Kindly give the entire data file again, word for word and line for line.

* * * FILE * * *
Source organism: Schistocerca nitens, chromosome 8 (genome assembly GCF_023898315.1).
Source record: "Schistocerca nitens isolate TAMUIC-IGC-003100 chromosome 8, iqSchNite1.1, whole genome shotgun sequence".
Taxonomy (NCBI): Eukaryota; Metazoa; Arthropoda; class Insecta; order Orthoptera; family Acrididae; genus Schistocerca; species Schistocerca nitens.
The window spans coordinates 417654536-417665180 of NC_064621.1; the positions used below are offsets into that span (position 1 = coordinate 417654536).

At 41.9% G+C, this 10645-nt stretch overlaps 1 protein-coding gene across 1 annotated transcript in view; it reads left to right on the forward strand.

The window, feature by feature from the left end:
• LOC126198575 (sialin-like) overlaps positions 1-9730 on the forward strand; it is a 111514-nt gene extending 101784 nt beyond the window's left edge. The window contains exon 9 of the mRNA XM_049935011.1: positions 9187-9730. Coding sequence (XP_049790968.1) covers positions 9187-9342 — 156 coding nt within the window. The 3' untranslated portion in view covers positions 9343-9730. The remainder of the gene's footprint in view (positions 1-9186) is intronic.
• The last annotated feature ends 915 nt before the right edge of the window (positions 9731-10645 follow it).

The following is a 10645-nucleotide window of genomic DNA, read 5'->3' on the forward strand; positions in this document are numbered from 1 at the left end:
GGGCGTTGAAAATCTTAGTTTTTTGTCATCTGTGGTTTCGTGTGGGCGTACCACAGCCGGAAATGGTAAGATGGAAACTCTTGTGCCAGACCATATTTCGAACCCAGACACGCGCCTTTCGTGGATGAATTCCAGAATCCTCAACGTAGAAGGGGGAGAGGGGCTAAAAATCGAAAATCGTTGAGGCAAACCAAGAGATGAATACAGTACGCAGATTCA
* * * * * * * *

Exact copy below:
Source organism: Schistocerca nitens, chromosome 8 (genome assembly GCF_023898315.1).
Source record: "Schistocerca nitens isolate TAMUIC-IGC-003100 chromosome 8, iqSchNite1.1, whole genome shotgun sequence".
Taxonomy (NCBI): Eukaryota; Metazoa; Arthropoda; class Insecta; order Orthoptera; family Acrididae; genus Schistocerca; species Schistocerca nitens.
The window spans coordinates 417654536-417665180 of NC_064621.1; the positions used below are offsets into that span (position 1 = coordinate 417654536).

At 41.9% G+C, this 10645-nt stretch overlaps 1 protein-coding gene across 1 annotated transcript in view; it reads left to right on the forward strand.

The window, feature by feature from the left end:
• LOC126198575 (sialin-like) overlaps positions 1-9730 on the forward strand; it is a 111514-nt gene extending 101784 nt beyond the window's left edge. The window contains exon 9 of the mRNA XM_049935011.1: positions 9187-9730. Coding sequence (XP_049790968.1) covers positions 9187-9342 — 156 coding nt within the window. The 3' untranslated portion in view covers positions 9343-9730. The remainder of the gene's footprint in view (positions 1-9186) is intronic.
• The last annotated feature ends 915 nt before the right edge of the window (positions 9731-10645 follow it).

The following is a 10645-nucleotide window of genomic DNA, read 5'->3' on the forward strand; positions in this document are numbered from 1 at the left end:
GGGCGTTGAAAATCTTAGTTTTTTGTCATCTGTGGTTTCGTGTGGGCGTACCACAGCCGGAAATGGTAAGATGGAAACTCTTGTGCCAGACCATATTTCGAACCCAGACACGCGCCTTTCGTGGATGAATTCCAGAATCCTCAACGTAGAAGGGGGAGAGGGGCTAAAAATCGAAAATCGTTGAGGCAAACCAAGAGATGAATACAGTACGCAGATTCA